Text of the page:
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Our Take: Breaking Up Is Hard to Do

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Western majors that have vowed to sever their energy ties in Russia following its invasion of Ukraine will shed light on any progress they have made when first-quarter earnings season gets under way this month. Taking hefty write-downs on the balance sheet will signal that companies are serious about pulling out of Russia’s upstream and phasing out other exposure to the country, but implementation will move at glacial pace as the conflict and Western actions make any asset sales highly complicated, if not impossible in the near term.

  • In a trading update last week, Shell said it expects to book a post-tax impairment of $4 billion-$5 billion in January-March by ending its operations in Russia, which include the Sakhalin-2 LNG project and the Salym Petroleum Development joint venture alongside Gazprom Neft.

  • Its Nord Stream 2 partners Engie, OMV, Wintershall Dea and Uniper are each set to write off up to almost €1 billion ($1.1 billion) in loans to the Russian gas pipeline project and accrued interest.

  • They aren’t the only ones heading for a costly divorce. Shell’s fellow UK major BP earlier put the carrying value of the 19.75% stake in state-controlled Rosneft it has pledged to offload at around $14 billion at end-2021, while Exxon Mobil — which has acknowledged its withdrawal from the Sakhalin-1 joint venture needs to be “carefully managed” — recently valued its Russian assets at over $4 billion.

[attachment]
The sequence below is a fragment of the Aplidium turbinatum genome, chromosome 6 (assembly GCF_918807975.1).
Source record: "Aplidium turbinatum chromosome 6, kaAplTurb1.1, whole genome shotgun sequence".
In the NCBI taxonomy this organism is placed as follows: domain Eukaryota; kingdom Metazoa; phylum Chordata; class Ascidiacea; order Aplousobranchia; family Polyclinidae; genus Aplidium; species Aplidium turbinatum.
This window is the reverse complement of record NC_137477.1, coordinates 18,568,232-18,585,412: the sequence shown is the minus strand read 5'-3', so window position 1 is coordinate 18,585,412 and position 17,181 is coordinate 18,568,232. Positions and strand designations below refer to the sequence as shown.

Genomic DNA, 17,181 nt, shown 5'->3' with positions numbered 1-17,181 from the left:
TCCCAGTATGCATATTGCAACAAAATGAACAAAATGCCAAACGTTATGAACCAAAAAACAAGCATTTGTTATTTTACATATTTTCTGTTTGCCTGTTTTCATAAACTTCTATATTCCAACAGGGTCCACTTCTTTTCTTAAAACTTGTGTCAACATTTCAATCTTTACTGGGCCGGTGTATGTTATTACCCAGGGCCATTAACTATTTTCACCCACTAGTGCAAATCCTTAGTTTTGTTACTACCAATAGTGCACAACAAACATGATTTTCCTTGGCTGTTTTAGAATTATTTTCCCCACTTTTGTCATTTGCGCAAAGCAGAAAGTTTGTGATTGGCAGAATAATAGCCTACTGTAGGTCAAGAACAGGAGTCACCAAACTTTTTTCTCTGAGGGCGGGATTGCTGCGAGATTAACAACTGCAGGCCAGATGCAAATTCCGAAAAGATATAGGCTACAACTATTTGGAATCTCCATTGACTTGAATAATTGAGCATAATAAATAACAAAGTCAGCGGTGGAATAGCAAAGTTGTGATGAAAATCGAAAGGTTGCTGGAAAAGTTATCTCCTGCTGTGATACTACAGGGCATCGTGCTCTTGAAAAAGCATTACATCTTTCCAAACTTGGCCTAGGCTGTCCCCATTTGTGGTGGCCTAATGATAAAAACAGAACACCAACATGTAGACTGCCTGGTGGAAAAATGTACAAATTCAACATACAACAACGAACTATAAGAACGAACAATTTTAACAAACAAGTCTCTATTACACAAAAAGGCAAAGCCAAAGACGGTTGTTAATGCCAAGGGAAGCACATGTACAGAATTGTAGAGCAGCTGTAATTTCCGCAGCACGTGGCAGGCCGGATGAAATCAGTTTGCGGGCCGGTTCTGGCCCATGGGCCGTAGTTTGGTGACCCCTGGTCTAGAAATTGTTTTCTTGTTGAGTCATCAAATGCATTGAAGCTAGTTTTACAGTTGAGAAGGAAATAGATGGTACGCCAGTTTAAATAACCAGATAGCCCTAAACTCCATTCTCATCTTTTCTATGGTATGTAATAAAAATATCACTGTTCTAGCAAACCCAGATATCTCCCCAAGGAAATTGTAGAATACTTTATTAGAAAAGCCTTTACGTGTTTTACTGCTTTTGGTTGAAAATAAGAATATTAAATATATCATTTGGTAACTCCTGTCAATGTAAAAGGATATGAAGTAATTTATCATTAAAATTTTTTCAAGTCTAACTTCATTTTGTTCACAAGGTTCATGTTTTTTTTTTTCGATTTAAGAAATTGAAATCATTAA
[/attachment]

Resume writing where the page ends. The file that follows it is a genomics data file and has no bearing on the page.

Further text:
• We do not see budding buyers for these once-coveted footholds in resource-rich Russia stepping out of the shadows anytime soon. Even Russia-friendly Chinese national oil companies look to be treading carefully with stringent sanctions in play, as Sinopec and partner Sibur have placed their $10 billion petrochemicals project in East Siberia under review.

  • Furthermore, any sales will need to be signed off on by Russia’s government and large-scale dollar or euro transactions with a Russian buyer will require approval from Russia’s central bank, which has imposed restrictions on outflows of hard currency and could insist on payment from its frozen foreign currency reserves overseas.

  • French major TotalEnergies, which had deployed $13.7 billion of capital in Russia — in gas producer Novatek and two LNG projects — by the end of last year, stands out as not having announced a withdrawal. Yet the company could come under further pressure to pull out after compatriot Societe Generale — one of Total's core banks — this week ceased its own activities in the country and Novatek Chairman Leonid Mikhelson came under UK sanctions.

  • Western majors can take heart from the fact that SocGen managed to find a buyer for its stake in Rosbank in the shape of the Russian lender's former owner Interros Capital, controlled by oligarch Vladimir Potanin. Less encouraging, however, will be SocGen’s admission that it is taking a €3.1 billion financial hit on the sale.

Topics:
Corporate Strategy , Earnings, M&A, Gas Supply
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